News & Politics  |  Real Estate

Rex Tillerson Buys $5.6 Million Kalorama Home

Image via Google Streetview.

United States Secretary of State Rex Tillerson recently bought a $5.6 million house in Kalorama, according to a source with knowledge of the sale. The transaction went through on February 10, according to property records, a little more than a week after Tillerson was confirmed by the Senate.

Tillerson, a former chief executive of ExxonMobil before being nominated by President Trump, bought the four-bedroom, four-and-a-half-bathroom Colonial Revival home on February 10 from former AOL executive Richard Hanlon and his wife, Pam. Mark McFadden of Washington Fine Properties represented the Hanlons in the sale. It had been reported in January that Tillerson was looking in Kalorama, which also counts among its newest residents former President Barack Obama and Michelle Obama and Ivanka Trump and her husband, White House senior adviser Jared Kushner.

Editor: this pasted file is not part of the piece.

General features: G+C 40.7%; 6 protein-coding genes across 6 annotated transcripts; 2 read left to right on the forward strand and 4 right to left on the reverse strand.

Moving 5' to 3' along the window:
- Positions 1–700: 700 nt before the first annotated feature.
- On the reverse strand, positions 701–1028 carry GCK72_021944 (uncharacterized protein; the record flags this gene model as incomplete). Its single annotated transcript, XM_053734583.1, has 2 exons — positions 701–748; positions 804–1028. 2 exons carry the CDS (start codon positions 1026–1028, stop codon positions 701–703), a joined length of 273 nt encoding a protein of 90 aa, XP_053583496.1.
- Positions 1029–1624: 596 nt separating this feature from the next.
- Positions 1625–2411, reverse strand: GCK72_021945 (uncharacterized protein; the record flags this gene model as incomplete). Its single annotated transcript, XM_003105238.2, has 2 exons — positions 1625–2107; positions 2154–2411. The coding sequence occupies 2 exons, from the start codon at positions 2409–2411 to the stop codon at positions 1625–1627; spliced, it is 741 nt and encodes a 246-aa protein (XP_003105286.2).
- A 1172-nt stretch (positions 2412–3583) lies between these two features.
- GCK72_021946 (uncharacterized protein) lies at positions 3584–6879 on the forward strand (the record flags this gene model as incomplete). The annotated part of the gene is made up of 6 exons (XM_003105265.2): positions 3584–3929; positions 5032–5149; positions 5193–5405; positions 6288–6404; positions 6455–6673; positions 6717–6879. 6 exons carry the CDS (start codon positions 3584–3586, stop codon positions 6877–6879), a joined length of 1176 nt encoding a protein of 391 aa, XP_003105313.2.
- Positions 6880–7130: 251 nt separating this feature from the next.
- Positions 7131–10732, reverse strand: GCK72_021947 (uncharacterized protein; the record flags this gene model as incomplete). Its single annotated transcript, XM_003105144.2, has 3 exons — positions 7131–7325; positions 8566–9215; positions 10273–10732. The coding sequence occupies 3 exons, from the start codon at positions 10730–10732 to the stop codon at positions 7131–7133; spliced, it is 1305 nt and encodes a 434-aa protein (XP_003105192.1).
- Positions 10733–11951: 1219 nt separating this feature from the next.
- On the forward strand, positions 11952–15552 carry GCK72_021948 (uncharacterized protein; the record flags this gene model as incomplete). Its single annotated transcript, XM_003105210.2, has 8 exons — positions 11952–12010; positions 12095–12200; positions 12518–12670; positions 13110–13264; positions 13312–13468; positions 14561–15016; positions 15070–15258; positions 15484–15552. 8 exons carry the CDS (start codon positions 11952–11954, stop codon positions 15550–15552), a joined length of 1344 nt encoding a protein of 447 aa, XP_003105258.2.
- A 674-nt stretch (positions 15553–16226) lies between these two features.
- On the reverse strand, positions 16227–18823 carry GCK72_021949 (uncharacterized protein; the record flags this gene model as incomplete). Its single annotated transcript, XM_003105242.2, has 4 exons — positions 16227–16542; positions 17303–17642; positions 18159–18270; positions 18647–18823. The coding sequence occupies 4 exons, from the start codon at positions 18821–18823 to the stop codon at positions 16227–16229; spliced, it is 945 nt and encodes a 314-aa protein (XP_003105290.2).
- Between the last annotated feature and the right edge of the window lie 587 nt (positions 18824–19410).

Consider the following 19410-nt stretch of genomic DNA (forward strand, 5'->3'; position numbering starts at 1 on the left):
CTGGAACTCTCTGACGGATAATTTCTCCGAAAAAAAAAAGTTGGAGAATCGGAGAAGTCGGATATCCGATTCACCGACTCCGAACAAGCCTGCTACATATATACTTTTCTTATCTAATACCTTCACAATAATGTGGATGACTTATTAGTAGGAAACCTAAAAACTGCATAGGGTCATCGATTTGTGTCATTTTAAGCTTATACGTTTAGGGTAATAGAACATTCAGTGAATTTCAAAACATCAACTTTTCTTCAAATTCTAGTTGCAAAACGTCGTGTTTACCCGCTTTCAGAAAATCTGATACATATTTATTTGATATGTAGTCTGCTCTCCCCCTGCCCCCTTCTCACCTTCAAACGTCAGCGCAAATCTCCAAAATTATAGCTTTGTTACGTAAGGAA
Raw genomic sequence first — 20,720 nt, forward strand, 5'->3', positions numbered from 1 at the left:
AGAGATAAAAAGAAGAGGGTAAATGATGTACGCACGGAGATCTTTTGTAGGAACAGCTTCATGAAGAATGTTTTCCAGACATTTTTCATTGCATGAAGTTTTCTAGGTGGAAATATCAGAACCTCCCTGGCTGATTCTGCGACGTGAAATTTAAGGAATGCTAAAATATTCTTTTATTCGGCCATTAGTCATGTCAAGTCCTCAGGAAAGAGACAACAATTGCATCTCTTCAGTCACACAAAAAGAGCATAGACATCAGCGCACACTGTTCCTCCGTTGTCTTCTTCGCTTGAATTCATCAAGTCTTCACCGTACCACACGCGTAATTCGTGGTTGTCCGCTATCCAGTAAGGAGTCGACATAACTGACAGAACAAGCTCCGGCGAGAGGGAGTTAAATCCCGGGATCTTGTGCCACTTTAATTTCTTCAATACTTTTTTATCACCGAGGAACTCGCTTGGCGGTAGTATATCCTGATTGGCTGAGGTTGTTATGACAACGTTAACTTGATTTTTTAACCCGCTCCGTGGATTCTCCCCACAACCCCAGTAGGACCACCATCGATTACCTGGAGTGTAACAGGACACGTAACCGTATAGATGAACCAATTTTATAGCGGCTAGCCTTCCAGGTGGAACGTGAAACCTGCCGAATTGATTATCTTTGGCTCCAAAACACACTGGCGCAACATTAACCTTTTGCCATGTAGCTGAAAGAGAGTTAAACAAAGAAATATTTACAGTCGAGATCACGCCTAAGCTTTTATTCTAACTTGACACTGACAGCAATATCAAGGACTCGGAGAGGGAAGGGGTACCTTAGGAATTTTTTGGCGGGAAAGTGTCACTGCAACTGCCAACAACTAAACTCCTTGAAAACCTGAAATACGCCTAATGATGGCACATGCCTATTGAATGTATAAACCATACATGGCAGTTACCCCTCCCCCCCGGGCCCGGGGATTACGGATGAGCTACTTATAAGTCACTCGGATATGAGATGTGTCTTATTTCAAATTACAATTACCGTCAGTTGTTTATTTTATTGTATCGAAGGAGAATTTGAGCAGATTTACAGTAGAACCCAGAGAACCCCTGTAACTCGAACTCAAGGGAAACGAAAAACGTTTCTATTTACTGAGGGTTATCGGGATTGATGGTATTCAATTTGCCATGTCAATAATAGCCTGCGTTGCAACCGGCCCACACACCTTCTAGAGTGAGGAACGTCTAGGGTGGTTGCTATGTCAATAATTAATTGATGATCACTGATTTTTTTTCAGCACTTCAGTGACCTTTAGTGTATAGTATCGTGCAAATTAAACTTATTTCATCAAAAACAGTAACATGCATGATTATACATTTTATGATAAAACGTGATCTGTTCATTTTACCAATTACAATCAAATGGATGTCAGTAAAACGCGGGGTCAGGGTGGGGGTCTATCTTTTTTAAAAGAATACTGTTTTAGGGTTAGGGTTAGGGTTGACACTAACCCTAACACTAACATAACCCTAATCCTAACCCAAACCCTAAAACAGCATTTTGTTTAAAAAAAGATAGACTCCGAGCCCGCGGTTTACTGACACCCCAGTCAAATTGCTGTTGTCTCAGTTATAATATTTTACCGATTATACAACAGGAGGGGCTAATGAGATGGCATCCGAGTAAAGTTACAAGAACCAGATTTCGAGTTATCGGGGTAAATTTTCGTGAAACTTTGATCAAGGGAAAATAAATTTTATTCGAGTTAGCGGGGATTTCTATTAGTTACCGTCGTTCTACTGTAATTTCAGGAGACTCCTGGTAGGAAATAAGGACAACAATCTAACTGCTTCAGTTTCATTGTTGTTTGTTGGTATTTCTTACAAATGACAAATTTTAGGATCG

Although Tillerson has kept a relatively low profile since taking over as the United States’ top diplomat, Kalorama neighbors have been crowing about the arrival of the tony enclave’s latest high-profile resident. Along with one former President and his family, the current President’s daughter and her family, and the new secretary of state, Amazon CEO and Washington Post owner Jeff Bezos is another new buyer.

Wilbur Ross, the billionaire investor nominated to lead the Commerce Department, lives nearby in a Massachusetts Avenue Heights mansion which he bought from his likely predecessor, Penny Pritzker. Ben Carson, the retired neurosurgeon tapped for secretary of housing and urban development, opted for the suburbs when he purchased a $1.3 million spread in Vienna.

Tillerson’s house is about an 18-minute walk from the Dupont Circle Safeway supermarket—known to locals as the “Soviet Safeway”—where he was spotted buying groceries in early January.

Staff Writer

Benjamin Freed joined Washingtonian in August 2013 and covers politics, business, and media. He was previously the editor of DCist and has also written for Washington City Paper, the New York Times, the New Republic, Slate, and BuzzFeed. He lives in Adams Morgan.